At least 22 schoolchildren died in northeastern India after eating free school lunches that contained a poison, a state official said.
More than 25 others have been hospitalized in Bihar state, said education minister P.K. Shahi, after ingesting an insecticide that was in the food.
The chemical was organophosphorous, which is commonly used in agriculture, the Centers for Disease Control has said. Exposure to a high dose can cause an irregular heartbeat, difficulty breathing, paralysis, and seizures.
Speaking on CNN's sister network CNN-IBN, district magistrate Abhijit Sinha said an inquiry into the deaths had been launched.
CNN-IBN reported that the children, ages between 8 and 12, were from Dharamsati, a village in Saran district, Bihar state. It said their deaths on Tuesday had triggered violent protests in Chhapra, the headquarters of Saran district, the following day, and a call from politicians for a general strike.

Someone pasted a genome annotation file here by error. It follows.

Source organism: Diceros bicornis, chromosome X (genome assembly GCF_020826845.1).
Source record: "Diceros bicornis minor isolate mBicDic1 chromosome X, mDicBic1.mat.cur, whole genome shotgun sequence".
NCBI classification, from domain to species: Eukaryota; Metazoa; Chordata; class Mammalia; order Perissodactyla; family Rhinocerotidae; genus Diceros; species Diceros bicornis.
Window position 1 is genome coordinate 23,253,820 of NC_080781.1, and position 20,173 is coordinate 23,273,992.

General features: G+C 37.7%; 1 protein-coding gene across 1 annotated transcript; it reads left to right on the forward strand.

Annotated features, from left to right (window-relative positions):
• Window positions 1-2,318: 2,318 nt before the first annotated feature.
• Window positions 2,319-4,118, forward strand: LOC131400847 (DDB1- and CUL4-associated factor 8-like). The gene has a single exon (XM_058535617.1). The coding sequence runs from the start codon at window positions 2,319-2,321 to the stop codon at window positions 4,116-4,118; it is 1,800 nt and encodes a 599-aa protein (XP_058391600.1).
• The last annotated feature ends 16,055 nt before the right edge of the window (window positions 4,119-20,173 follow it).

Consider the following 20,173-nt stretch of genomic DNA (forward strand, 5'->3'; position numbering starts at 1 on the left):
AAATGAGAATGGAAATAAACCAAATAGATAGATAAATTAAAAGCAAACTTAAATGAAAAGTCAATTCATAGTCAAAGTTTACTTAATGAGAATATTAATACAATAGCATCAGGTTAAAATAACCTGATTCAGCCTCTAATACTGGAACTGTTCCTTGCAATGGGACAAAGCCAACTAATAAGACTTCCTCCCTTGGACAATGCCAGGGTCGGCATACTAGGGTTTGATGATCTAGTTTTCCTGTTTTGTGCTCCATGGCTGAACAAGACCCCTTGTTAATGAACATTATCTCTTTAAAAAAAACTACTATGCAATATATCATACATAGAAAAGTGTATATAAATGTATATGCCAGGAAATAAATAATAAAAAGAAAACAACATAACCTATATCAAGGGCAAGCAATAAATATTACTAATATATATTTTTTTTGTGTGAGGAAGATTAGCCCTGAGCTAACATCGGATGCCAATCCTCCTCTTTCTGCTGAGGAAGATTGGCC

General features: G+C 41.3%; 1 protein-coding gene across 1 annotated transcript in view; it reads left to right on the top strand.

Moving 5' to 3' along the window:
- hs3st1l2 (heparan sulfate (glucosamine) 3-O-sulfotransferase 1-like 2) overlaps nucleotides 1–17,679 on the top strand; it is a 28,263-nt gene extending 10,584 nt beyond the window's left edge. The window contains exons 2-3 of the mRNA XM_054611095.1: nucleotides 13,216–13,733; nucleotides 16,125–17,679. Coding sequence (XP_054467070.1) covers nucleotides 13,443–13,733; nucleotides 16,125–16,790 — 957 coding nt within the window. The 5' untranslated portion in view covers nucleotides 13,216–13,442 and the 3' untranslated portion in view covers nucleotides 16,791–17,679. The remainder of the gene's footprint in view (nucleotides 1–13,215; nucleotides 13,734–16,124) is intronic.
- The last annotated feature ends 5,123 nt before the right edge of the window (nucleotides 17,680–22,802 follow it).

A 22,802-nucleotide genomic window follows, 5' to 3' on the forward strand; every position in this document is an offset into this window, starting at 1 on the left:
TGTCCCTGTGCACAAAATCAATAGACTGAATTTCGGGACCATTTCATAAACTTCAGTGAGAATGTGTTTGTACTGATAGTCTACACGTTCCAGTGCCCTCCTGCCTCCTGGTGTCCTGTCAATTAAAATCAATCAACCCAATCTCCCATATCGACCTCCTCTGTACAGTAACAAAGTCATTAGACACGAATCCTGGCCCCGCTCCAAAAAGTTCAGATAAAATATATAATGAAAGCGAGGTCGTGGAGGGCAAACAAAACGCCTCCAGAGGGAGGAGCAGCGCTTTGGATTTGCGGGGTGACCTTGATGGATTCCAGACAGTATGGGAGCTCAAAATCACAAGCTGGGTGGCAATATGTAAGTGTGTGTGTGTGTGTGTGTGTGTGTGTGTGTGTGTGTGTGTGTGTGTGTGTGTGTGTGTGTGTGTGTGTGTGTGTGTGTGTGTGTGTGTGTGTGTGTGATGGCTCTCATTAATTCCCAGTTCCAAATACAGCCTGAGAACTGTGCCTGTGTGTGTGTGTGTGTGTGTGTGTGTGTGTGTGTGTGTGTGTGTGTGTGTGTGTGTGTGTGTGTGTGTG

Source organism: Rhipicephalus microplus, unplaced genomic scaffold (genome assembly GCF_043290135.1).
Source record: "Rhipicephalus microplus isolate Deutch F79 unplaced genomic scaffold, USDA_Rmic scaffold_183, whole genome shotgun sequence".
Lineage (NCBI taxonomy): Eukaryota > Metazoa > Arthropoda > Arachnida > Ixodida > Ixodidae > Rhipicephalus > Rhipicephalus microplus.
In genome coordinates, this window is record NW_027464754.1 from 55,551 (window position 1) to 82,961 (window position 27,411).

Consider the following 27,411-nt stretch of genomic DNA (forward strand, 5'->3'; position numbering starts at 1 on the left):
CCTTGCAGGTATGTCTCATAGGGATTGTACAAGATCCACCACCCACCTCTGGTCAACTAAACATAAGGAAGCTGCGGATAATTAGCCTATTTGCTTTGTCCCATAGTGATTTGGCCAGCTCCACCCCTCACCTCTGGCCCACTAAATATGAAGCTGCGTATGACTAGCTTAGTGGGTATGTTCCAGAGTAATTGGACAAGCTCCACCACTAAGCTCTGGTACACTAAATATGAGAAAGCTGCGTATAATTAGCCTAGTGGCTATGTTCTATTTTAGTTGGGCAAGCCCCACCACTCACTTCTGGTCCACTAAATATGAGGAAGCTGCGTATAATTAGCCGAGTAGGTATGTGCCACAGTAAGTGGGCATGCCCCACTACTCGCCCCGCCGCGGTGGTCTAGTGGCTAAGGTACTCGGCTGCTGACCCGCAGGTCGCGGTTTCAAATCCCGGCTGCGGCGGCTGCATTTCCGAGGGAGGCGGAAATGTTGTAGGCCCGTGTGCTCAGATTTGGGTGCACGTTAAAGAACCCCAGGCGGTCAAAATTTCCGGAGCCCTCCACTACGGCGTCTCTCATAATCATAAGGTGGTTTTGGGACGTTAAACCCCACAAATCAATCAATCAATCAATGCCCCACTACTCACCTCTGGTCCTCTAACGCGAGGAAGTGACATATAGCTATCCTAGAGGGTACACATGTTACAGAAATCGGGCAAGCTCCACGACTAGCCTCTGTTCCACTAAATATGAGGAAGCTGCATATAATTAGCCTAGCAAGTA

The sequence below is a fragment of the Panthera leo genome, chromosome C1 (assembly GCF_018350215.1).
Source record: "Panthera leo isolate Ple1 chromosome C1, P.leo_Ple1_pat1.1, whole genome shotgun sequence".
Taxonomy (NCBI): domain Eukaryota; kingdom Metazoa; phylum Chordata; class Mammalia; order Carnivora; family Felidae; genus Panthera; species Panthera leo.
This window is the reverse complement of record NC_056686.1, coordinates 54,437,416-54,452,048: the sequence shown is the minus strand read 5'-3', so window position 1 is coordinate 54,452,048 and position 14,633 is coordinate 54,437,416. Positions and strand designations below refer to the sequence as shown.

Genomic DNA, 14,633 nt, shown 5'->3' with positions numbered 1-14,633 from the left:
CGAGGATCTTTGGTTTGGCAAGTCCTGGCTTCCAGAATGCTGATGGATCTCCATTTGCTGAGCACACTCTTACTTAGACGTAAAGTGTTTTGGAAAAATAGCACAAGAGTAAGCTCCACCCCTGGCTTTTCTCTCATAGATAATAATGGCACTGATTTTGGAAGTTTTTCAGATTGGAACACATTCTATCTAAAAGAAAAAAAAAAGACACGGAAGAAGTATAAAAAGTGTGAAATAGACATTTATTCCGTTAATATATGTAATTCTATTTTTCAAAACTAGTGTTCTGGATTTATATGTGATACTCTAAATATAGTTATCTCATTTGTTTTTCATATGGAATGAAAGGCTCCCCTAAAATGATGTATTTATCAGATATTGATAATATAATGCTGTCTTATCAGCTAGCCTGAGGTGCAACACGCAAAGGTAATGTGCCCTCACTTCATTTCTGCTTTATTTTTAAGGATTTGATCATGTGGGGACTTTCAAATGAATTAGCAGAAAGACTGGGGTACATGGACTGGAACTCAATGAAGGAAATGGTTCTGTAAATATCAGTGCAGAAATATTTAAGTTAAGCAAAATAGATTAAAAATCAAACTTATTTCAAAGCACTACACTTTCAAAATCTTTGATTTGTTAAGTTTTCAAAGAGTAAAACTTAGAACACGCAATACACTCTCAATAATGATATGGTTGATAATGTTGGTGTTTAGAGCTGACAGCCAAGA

Madhusudan Paswan, Saran's district education officer, told CNN that 31 of the affected children had been sent from the local Sadar Hospital to Patna Medical College Hospital in the state capital on Tuesday night.
CNN-IBN quoted Bihar's Education Minister PK Sahi claiming the deaths were a clear result of poisoning, and a probe would determine whether the contamination was accidental or deliberate.
Since a landmark Supreme Court decision in 2001, all government schools in India have been required to provide free meals to students below the age of 13.